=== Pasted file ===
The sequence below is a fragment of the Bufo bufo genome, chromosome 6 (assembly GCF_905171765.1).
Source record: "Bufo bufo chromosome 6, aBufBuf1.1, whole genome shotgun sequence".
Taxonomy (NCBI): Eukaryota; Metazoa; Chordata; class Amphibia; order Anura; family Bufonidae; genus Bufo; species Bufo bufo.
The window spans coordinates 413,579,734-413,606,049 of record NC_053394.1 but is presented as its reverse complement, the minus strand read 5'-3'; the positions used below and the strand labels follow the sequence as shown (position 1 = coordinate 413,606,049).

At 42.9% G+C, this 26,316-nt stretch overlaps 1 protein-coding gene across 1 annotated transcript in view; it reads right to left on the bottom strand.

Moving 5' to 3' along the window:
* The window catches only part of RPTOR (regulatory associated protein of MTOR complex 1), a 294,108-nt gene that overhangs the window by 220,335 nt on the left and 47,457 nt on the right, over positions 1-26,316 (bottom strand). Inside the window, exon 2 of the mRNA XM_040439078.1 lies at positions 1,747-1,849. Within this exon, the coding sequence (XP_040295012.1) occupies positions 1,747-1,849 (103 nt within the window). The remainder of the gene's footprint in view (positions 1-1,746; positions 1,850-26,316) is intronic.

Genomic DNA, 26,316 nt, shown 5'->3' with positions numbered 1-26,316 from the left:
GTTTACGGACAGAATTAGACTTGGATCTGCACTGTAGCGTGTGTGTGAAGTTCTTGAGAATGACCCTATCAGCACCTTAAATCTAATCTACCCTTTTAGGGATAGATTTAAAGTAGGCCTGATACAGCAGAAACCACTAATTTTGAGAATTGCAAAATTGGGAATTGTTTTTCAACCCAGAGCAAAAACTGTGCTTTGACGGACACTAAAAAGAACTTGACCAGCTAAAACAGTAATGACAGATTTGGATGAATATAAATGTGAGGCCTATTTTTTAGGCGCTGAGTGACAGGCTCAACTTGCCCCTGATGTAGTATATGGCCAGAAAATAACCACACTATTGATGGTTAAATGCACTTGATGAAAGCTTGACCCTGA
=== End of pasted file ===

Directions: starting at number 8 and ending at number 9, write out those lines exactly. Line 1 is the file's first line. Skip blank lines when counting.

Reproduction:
Genomic DNA, 26,316 nt, shown 5'->3' with positions numbered 1-26,316 from the left:
GTTTACGGACAGAATTAGACTTGGATCTGCACTGTAGCGTGTGTGTGAAGTTCTTGAGAATGACCCTATCAGCACCTTAAATCTAATCTACCCTTTTAGGGATAGATTTAAAGTAGGCCTGATACAGCAGAAACCACTAATTTTGAGAATTGCAAAATTGGGAATTGTTTTTCAACCCAGAGCAAAAACTGTGCTTTGACGGACACTAAAAAGAACTTGACCAGCTAAAACAGTAATGACAGATTTGGATGAATATAAATGTGAGGCCTATTTTTTAGGCGCTGAGTGACAGGCTCAACTTGCCCCTGATGTAGTATATGGCCAGAAAATAACCACACTATTGATGGTTAAATGCACTTGATGAAAGCTTGACCCTGA